Historical dictionary of Marxism. . 2014.

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  • Gorbachev,Mikhail Sergeyevich — Gor·ba·chev (gôrʹbə chôf , chŏf , gər bə chôfʹ), Mikhail Sergeyevich. Born 1931. Soviet politician who was general secretary of the Communist party from 1985 1991 and president of the USSR from 1989 1991, ushering in an era of unprecedented… …   Universalium

  • Gorbachev, Mikhail Sergeyevich — (1931– )    Born in a village in Stavropol Krai, Mikhail Gorbachev experienced both the privations of Joseph Stalin’s purges and World War II, losing relatives in both. He proved to be an excellent student and was awarded a law degree from Moscow …   Historical Dictionary of the Russian Federation

  • Gorbachev, Mikhail (Sergeyevich) — born March 2, 1931, Privolye, Stavropol region, Russia, U.S.S.R. Soviet official and last president of the Soviet Union (1990–91). After earning a law degree from Moscow State University (1955), he rose through the ranks to become a full… …   Universalium

  • Gorbachev, Mikhail Sergeyevich — (1931– )    While leader of the Communist Party and president of the Soviet Union, Gorbachev presided over the dismantling of the USSR. He had been brought into the Politburo by KGB chief Yuri Andropov and rose to general secretary of the party… …   Historical dictionary of Russian and Soviet Intelligence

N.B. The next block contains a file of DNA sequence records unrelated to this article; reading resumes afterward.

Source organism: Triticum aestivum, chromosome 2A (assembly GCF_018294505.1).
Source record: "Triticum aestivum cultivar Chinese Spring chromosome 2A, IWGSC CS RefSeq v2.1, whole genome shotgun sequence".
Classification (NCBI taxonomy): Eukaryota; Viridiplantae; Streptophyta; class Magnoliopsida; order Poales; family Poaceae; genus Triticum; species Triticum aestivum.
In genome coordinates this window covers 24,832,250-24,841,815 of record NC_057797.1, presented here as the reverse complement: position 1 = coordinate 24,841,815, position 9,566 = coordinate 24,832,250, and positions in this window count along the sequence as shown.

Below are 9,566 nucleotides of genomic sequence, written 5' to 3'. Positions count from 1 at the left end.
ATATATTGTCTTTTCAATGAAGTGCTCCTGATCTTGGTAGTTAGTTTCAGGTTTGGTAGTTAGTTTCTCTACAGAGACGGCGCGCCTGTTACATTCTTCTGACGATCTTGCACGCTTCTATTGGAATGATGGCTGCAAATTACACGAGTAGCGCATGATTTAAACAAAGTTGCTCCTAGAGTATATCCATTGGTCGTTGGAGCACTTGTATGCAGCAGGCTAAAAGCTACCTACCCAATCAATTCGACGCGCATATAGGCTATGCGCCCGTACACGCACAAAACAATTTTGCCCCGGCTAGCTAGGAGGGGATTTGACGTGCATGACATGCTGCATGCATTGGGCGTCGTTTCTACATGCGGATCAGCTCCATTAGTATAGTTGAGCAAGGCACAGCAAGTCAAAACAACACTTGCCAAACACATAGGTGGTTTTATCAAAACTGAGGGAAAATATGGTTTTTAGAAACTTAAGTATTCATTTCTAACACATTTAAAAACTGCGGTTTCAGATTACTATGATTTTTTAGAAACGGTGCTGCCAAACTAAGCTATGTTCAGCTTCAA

• Gorbachev, Mikhail (Sergeyevich) —  (1931–) General secretary of the Communist Party of the Soviet Union (1985–1991), president of the Supreme Soviet (1988–1991), president of the USSR (1990–1991) …   Bryson’s dictionary for writers and editors

  • Gorbachev, Mikhail — ▪ president of Union of Soviet Socialist Republics in full  Mikhail Sergeyevich Gorbachev   born March 2, 1931, Privolye, Stavropol kray, Russia, U.S.S.R.       Soviet official, the general secretary of the Communist Party of the Soviet Union… …   Universalium

  • Mikhail Sergeyevich Gorbachev — Michail S. Gorbatschow Michail Sergejewitsch Gorbatschow (russisch Михаил Сергеевич Горбачёв  anhören?/i, wiss. Transliteration …   Deutsch Wikipedia

  • Mikhail Sergeyevich Gorbachev — noun Soviet statesman whose foreign policy brought an end to the Cold War and whose domestic policy introduced major reforms (born in 1931) • Syn: ↑Gorbachev, ↑Mikhail Gorbachev • Instance Hypernyms: ↑statesman, ↑solon, ↑national leader …   Useful english dictionary

  • Sergeyevich — (as used in expressions) Gorbachev Mikhail Sergeyevich Khrushchev Nikita Sergeyevich Prokofiev Sergey Sergeyevich Pushkin Aleksandr Sergeyevich Trubetskoy Nikolay Sergeyevich Turgenev Ivan Sergeyevich Stanislavsky Konstantin Sergeyevich… …   Universalium

  • Mikhail — (as used in expressions) Mikhail Fyodorovich Romanov Bakhtin Mikhail Mikhailovich Bakunin Mikhail Aleksandrovich Barclay de Tolly Mikhail Bogdanovich Prince Baryshnikov Mikhail Nikolayevich Borodin Mikhail Markovich Mikhail Gruzenberg Bulgakov… …   Universalium